SOMERSET, New Jersey (Reuters) - A top U.S. Federal Reserve official waded into the sticky debate over global currency wars on Friday, warning that such beggar-thy-neighbor monetary policies would only hurt world trade and the economies that were involved.
Philadelphia Federal Reserve Bank President Charles Plosser said central banks in many countries are adopting policies, often under pressure from governments, to control their currencies, calling it an unhealthy phenomenon.
“We do not want to get ourselves in a world where you have currency wars. Beggar-thy-neighbor policies ... would not be healthy,” Plosser told a bankers conference here.
“So central banks and governments need to be cautious about allowing us to slip into a regime like that because that would not be healthy for world trade or for the economies” involved, he added.
Easy money policies by major central banks such as the Fed or European Central Bank often strengthen currencies of developing countries, hurting those countries’ exporters. That in turn has prompted some governments or central banks to ease their own polices in response.
The comments from Plosser - a long-time critic of the Fed’s easy money policies, though largely for domestic reasons - come on a day newly elected Japanese Prime Minister Shinzo Abe made his biggest push yet to make jobs growth part of the Bank of Japan’s mandate.
Under intense pressure from Abe, the BOJ will likely adopt a 2 percent inflation target later this month, double its current goal, and consider easing monetary policy again, most likely by increasing government debt and asset purchases, sources told Reuters this week.
Besides Japan, Switzerland, Brazil and China have all taken steps to push down the value of their currencies in recent years. The Fed, ECB and Bank of England have depressed their interest rates over long periods in the wake of the global recession, and pumped trillions of dollars into their economies.
“Many countries are trying to use monetary policies to control their currencies, to protect their countries from fluctuating currencies,” Plosser said.
“I think that’s a maybe a short-run strategy but not necessarily a healthy long-run strategy.
His comments echoed those of BoE Governor Mervyn King, who last month warned that the trend of currency wars could grow.
Turning to U.S. monetary policies, Plosser outlined other ways the Fed’s actions could backfire.
The aggressive policy accommodation may be frustrating Americans’ efforts to restore their personal wealth and may actually slow a broader rebound in U.S. consumption, he warned.
“Efforts to drive real rates more negative or promises to keep rates low for a long time may have frustrated households’ efforts to rebuild their balance sheets without stimulating aggregate demand or consumption,” Plosser, who does not have a vote on Fed policy this year, told the bankers.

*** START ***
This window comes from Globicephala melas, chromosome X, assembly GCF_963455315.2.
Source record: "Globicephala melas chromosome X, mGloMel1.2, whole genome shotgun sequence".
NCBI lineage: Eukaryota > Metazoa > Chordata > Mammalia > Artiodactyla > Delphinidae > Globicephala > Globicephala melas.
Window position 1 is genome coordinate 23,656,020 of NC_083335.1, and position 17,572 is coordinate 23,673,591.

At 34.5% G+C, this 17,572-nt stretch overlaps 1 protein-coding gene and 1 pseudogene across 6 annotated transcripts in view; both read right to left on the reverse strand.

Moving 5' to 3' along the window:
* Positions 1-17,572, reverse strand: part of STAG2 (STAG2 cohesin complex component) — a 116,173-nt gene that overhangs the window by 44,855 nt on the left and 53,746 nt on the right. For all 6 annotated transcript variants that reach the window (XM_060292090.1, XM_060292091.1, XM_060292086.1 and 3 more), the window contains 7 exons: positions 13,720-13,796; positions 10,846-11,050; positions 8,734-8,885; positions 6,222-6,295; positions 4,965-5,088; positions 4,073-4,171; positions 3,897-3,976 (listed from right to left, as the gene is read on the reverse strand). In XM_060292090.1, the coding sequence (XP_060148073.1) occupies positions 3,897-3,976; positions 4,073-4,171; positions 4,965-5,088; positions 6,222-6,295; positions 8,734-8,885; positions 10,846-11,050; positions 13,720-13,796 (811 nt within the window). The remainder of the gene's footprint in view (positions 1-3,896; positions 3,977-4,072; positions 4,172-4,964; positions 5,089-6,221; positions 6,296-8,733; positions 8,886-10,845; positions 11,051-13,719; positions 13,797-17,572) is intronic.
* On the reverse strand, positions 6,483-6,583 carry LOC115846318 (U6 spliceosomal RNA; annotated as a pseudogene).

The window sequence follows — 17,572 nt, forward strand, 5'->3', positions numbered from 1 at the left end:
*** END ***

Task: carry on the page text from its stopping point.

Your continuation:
Now more than three years after the recession ended, households will nonetheless take time to restore wealth to a comfortable level, Plosser added, “and attempts to increase economic ‘stimulus’ may not help speed up the process and may actually prolong it.”
Last month, the Fed ramped up asset purchases that are meant to spur growth and pledged to keep rates near zero until the unemployment rate drops to 6.5 percent, as long as inflation expectations don’t climb above 2.5 percent.
U.S. unemployment was a lofty 7.8 percent last month.
The U.S. economy grew at a decent 3.1 percent annual rate in the third quarter but growth is expected to have slowed in the final months of the year. Last month, Fed policymakers said they expected GDP growth of between 2.3 to 3.0 percent this year, and 3.0 to 3.5 percent in 2014.
U.S. retail sales have been sluggish, rising 0.3 percent in November after a drop of 0.3 percent the month before.
Among a minority of so-called hawks at the central bank, Plosser also largely repeated predictions for a pick-up in U.S. economic growth to about 3 percent this year and in 2014. He also expects unemployment to fall to near 7 percent by the end of 2013, from 7.8 percent last month.
Plosser characterized the pace of U.S. economic growth as “moderate,” and predicted that fourth-quarter growth was likely near 2 percent.
Turning to the U.S. fiscal situation, the policymaker said the lingering uncertainty over government spending and taxes is weighing on business hiring. The Fed is probably not helping on this front, either, Plosser said.
“Here, too, in my view, monetary policy accommodation that lowers interest rates is unlikely to stimulate firms to hire and invest until a significant amount of the uncertainty has been resolved,” he said.
Facing the so-called fiscal cliff, U.S. lawmakers on January 1 struck a partial deal that avoids the worst of the planned tax rises but put off big decisions on spending cuts for two more months.
Reporting by Jonathan Spicer; Editing by Neil Stempleman